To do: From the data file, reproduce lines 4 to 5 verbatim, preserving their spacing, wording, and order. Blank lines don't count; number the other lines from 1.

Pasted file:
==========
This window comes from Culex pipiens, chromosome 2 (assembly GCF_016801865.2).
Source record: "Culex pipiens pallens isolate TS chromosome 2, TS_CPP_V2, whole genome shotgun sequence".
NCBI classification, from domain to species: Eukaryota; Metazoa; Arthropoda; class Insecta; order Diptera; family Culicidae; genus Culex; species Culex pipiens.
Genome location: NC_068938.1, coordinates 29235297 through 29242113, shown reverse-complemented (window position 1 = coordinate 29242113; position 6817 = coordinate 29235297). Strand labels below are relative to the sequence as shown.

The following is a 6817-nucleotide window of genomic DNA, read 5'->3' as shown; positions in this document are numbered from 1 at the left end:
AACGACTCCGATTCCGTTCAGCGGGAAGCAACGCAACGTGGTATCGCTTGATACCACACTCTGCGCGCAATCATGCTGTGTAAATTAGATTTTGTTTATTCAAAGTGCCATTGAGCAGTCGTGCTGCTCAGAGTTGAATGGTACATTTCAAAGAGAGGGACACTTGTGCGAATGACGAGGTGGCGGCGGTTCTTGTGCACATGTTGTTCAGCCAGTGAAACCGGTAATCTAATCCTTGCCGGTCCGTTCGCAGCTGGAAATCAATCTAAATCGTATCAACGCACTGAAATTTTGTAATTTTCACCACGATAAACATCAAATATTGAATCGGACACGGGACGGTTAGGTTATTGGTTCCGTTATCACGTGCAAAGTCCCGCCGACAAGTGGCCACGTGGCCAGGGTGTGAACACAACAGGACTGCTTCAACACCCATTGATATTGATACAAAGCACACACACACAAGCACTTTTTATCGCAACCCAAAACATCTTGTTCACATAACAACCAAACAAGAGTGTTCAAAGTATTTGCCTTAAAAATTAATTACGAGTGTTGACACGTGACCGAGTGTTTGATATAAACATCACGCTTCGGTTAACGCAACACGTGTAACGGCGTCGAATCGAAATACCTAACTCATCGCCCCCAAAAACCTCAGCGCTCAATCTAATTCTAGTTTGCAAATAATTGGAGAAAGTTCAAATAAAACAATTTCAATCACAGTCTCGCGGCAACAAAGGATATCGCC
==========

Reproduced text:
Genome location: NC_068938.1, coordinates 29235297 through 29242113, shown reverse-complemented (window position 1 = coordinate 29242113; position 6817 = coordinate 29235297). Strand labels below are relative to the sequence as shown.

The following is a 6817-nucleotide window of genomic DNA, read 5'->3' as shown; positions in this document are numbered from 1 at the left end: